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Argentina arrests ex-officer wanted in France for 1976 disappearance

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Taty Almeida, one of the Madres de Plaza de Mayo, in front of pictures of people who disappeared under the dictatorship in Buenos Aires AFP

A retired Argentine military officer, accused of torture and murder under the military dictatorship on the 1970s and 80s, has been arrested in a Buenos Aires hospital. Jose Osvaldo "Balita" Ribeiro is wanted in France over the disappearance of a French-Chilean dual national.


The retired colonel, who has been diagnosed with senile dementia, remains in hospital under police guard, medical sources say.

He was tried in absentia in France in 2010 and sentenced to 35 years in prison in connection with the disappearance of Jean-Yves Claudet.

France issued an extradition request for Ribeiro in 2001 but the Argentine government, which at the time rejected all extradition requests relating to the period of military dictatorship, refused to comply.

The extradition order is being revived today, according to Sophie Thonon-Wesfreid, a lawyer representing the families of French citizens who disappeared at the time.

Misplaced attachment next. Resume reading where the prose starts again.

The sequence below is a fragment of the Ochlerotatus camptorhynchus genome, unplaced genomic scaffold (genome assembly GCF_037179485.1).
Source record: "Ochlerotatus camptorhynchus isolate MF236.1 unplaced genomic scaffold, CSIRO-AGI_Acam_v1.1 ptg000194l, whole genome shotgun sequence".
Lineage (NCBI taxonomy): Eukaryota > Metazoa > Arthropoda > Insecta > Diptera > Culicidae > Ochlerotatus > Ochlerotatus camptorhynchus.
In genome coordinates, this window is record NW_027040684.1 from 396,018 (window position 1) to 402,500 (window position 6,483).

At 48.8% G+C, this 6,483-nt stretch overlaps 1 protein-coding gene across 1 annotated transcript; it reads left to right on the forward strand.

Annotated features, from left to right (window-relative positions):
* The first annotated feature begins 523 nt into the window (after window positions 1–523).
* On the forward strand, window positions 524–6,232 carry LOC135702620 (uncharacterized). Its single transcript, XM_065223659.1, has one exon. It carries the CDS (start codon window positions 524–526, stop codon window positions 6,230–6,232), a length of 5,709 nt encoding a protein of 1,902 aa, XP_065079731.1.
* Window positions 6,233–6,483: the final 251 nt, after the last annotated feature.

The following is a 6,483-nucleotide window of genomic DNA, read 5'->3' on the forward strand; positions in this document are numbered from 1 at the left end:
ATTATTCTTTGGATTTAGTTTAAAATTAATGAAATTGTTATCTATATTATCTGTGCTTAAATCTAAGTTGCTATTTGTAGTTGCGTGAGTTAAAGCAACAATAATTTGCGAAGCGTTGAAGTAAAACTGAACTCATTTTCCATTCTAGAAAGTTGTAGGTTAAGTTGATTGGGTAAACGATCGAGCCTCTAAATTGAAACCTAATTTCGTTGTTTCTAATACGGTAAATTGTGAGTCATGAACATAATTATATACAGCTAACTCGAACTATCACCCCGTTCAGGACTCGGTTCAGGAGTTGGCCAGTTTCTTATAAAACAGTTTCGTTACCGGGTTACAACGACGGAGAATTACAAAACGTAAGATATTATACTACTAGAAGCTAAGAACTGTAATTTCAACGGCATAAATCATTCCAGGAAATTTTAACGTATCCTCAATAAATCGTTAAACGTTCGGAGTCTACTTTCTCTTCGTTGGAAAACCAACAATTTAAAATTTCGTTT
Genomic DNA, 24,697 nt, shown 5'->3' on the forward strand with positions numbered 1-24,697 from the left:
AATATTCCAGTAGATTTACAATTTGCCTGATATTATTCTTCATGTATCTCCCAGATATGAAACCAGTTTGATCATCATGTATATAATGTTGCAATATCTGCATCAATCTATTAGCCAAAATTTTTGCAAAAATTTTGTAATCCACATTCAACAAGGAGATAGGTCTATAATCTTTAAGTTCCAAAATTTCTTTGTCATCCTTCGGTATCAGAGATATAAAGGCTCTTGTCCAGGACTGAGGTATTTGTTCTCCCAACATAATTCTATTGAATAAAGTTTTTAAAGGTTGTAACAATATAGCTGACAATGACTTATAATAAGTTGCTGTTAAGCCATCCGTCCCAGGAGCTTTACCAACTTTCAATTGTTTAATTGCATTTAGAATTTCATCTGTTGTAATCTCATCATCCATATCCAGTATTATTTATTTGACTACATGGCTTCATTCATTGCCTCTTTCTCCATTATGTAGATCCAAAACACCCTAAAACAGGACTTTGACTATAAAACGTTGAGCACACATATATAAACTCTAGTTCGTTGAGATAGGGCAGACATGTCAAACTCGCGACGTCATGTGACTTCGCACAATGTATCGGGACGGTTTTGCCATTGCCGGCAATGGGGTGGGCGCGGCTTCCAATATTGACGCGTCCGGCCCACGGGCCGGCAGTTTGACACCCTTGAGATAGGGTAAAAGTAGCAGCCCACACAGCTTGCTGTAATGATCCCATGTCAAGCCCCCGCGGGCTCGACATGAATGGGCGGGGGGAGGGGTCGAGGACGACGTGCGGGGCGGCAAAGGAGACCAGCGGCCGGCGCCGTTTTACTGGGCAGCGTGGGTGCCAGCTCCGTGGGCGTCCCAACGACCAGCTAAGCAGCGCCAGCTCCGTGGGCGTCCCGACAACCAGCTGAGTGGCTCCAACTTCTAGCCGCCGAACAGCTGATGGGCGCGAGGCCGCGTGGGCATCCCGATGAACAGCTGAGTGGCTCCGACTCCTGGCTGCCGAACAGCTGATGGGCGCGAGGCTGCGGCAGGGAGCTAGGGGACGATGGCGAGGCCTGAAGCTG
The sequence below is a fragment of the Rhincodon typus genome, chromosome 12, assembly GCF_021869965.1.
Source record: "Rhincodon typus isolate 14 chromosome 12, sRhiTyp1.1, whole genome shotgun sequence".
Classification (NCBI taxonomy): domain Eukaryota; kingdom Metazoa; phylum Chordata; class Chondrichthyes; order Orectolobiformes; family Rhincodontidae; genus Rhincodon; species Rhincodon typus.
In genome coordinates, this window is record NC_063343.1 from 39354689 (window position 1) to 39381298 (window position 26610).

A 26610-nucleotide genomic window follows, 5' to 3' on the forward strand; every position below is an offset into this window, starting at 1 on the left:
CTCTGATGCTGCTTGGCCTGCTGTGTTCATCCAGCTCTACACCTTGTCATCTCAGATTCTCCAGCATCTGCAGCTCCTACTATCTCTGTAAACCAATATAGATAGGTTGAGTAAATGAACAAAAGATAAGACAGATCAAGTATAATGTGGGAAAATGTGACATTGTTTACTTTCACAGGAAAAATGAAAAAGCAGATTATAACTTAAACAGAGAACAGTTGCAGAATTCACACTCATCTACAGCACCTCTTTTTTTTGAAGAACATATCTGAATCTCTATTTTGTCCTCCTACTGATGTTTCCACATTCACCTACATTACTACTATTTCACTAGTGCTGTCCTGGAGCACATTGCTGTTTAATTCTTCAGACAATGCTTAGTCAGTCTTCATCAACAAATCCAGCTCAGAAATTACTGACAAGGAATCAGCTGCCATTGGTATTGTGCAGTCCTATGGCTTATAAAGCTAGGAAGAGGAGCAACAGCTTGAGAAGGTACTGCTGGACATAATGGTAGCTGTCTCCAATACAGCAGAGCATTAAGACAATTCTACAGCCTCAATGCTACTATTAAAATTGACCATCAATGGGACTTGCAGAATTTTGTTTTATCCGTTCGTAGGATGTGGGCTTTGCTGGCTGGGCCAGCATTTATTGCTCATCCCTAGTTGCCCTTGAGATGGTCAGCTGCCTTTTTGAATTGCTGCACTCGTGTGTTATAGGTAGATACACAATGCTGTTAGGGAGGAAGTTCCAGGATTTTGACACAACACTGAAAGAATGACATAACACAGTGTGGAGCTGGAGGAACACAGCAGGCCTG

Operation Condor

Ribeiro was second-in-command in Battalion 601, an army unit blamed for the disappearance and probable deaths of hundreds of opposition figures as part of Operation Condor, the US-backed anti-communist operation that led to the detention, torture and murder of thousands of people in a number of Latin American countries.

He was in charge of coordinating with Chile's Dina secret service to arrrest refugees from Augusto Pinochet's 1973-90 dictatorship, according to Thonon-Wesfried.

French judge Roger Leloire accused Ribeiro of plotting with Chilean Dina agent Enrique Arancibia Clavel to kidnap Claudet on 31 October 1976.

From 1980 to 1985 Ribeiro trained right-wing "Contra" paramilitaries fighting El Salvador's Sandanista government.

Since Nestor Kirchner's 2003-2007 government repealed amnesty laws more than 1,000 officials, military officers or agents of the dictatorship have been jailed by Argentine courts.